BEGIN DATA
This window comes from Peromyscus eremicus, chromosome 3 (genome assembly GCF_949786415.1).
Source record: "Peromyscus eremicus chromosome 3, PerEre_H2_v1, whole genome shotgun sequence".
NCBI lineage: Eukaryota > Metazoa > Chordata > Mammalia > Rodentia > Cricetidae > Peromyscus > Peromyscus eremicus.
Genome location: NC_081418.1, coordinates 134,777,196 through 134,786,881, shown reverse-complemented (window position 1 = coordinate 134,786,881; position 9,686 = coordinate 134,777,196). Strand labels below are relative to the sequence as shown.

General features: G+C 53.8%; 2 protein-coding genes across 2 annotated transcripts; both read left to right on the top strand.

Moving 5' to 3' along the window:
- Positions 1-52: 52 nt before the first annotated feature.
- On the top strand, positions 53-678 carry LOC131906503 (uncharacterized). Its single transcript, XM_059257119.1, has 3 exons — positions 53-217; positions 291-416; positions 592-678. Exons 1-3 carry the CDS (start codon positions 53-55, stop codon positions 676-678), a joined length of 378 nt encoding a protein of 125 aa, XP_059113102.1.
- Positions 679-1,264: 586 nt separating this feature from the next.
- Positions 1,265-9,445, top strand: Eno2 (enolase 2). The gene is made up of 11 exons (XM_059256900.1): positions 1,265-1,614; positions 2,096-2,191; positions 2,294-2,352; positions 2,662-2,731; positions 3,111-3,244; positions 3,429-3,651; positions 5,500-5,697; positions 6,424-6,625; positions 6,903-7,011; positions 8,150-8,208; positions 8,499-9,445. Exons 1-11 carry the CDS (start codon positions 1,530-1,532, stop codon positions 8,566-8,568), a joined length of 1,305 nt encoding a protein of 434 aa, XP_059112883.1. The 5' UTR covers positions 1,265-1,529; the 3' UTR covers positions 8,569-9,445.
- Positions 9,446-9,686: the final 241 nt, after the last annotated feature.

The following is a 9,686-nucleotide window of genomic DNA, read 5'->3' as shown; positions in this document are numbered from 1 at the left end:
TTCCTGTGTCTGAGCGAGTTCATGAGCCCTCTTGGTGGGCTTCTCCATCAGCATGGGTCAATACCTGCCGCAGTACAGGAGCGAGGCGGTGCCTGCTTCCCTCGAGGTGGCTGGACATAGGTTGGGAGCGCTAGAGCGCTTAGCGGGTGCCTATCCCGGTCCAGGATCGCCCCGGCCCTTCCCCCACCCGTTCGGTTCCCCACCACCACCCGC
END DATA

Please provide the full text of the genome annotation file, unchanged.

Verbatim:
This window comes from Peromyscus eremicus, chromosome 3 (genome assembly GCF_949786415.1).
Source record: "Peromyscus eremicus chromosome 3, PerEre_H2_v1, whole genome shotgun sequence".
NCBI lineage: Eukaryota > Metazoa > Chordata > Mammalia > Rodentia > Cricetidae > Peromyscus > Peromyscus eremicus.
Genome location: NC_081418.1, coordinates 134,777,196 through 134,786,881, shown reverse-complemented (window position 1 = coordinate 134,786,881; position 9,686 = coordinate 134,777,196). Strand labels below are relative to the sequence as shown.

General features: G+C 53.8%; 2 protein-coding genes across 2 annotated transcripts; both read left to right on the top strand.

Moving 5' to 3' along the window:
- Positions 1-52: 52 nt before the first annotated feature.
- On the top strand, positions 53-678 carry LOC131906503 (uncharacterized). Its single transcript, XM_059257119.1, has 3 exons — positions 53-217; positions 291-416; positions 592-678. Exons 1-3 carry the CDS (start codon positions 53-55, stop codon positions 676-678), a joined length of 378 nt encoding a protein of 125 aa, XP_059113102.1.
- Positions 679-1,264: 586 nt separating this feature from the next.
- Positions 1,265-9,445, top strand: Eno2 (enolase 2). The gene is made up of 11 exons (XM_059256900.1): positions 1,265-1,614; positions 2,096-2,191; positions 2,294-2,352; positions 2,662-2,731; positions 3,111-3,244; positions 3,429-3,651; positions 5,500-5,697; positions 6,424-6,625; positions 6,903-7,011; positions 8,150-8,208; positions 8,499-9,445. Exons 1-11 carry the CDS (start codon positions 1,530-1,532, stop codon positions 8,566-8,568), a joined length of 1,305 nt encoding a protein of 434 aa, XP_059112883.1. The 5' UTR covers positions 1,265-1,529; the 3' UTR covers positions 8,569-9,445.
- Positions 9,446-9,686: the final 241 nt, after the last annotated feature.

The following is a 9,686-nucleotide window of genomic DNA, read 5'->3' as shown; positions in this document are numbered from 1 at the left end:
TTCCTGTGTCTGAGCGAGTTCATGAGCCCTCTTGGTGGGCTTCTCCATCAGCATGGGTCAATACCTGCCGCAGTACAGGAGCGAGGCGGTGCCTGCTTCCCTCGAGGTGGCTGGACATAGGTTGGGAGCGCTAGAGCGCTTAGCGGGTGCCTATCCCGGTCCAGGATCGCCCCGGCCCTTCCCCCACCCGTTCGGTTCCCCACCACCACCCGC